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3.3.7 LambdaRank
In [ 7 ], another way of introducing position-based weights to the pairwise loss func-
tion is proposed. In particular, the evaluation measures (which are position based)
are directly used to define the gradient with respect to each document pair in the
training process. The hope is that the corresponding implicit loss function can be
more consistent with the way that we evaluate the final ranking results.
Here we use an example to illustrate the basic idea. Suppose we have only two
relevant documents x 1 and x 2 , and their current ranks are as shown in Fig. 3.11 .
Suppose we are using NDCG@1 as the evaluation measure. Then, it is clear that if
we can move either x 1 or x 2 to the top position of the ranked list, we will achieve
the maximum NDCG@1.
It is clearly more convenient to move x 1 up since the effort will be much smaller
than that for x 2 . So, we can define (but not compute) the “gradient” with regards to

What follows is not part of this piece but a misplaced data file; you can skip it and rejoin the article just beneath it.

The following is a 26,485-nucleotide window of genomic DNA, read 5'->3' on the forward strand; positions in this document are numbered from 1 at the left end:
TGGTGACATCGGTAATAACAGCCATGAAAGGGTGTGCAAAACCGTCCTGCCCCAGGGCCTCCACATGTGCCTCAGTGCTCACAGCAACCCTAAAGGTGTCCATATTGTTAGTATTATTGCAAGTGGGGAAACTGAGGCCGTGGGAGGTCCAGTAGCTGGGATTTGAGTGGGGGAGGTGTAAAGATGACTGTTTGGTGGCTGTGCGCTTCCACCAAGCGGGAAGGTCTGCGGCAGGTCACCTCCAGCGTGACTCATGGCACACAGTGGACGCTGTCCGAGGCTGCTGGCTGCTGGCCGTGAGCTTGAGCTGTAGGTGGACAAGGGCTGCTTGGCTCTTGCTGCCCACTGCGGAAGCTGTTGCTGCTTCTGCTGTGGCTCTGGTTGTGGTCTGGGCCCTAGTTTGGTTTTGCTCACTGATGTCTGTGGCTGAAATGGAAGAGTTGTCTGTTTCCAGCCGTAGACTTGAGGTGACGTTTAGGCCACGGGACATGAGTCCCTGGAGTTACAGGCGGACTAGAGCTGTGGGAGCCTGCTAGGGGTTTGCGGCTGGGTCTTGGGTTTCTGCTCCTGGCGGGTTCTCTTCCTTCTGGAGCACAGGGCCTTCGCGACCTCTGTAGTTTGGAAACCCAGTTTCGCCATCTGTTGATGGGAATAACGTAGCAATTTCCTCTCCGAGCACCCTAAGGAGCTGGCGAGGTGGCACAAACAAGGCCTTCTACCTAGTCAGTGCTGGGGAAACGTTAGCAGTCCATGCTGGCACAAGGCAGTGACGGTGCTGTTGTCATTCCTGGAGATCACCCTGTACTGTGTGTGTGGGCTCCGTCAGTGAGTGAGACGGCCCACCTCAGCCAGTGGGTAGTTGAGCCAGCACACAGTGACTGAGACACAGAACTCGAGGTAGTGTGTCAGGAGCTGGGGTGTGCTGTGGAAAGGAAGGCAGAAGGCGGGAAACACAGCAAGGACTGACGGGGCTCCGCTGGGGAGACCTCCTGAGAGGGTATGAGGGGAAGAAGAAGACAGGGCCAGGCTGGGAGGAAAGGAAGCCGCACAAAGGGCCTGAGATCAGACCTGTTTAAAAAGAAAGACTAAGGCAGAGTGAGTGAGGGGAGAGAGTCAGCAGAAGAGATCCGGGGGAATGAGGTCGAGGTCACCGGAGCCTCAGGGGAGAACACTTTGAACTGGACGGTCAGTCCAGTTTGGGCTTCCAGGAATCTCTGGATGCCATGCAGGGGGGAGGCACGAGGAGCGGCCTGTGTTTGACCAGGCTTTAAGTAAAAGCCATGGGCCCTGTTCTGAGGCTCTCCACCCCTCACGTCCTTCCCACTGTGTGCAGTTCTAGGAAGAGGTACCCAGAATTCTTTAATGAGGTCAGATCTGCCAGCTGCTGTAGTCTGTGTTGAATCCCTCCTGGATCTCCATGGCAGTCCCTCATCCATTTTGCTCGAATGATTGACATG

the ranking score of x 1 (denoted as s 1 =
f(x 1 ) ) as larger than that with regards to
the ranking score of x 2 (denoted as s 2 =
f(x 2 ) ). In other words, we can consider that
there is an underlying implicit loss function L in the optimization process, which
∂s 1
> ∂L
∂s 2
The above “gradient” is called the lambda function, and this is why the algorithm
is named LambdaRank. When we use NDCG to guide the training process, a specific
form of the lambda function is given in [ 7 ]:
2 y u
2 y v
f(x v )) η r(x u )
η(x v ) ,
Z m
exp (f (x u )
where r(
) represents the rank position of a document in the previous iteration of
For each pair of documents x u and x v , in each round of optimization, their scores
are updated by
λ respectively. In [ 15 ], the lambda functions for MAP
and MRR are derived, and the local optimality of the LambdaRank algorithm is
discussed. According to the experimental results, the LambdaRank algorithm can
lead to local optimum of the objective function, and can have a competitive ranking
λ and
Fig. 3.11 Optimizing
NDCG@1 by LambdaRank
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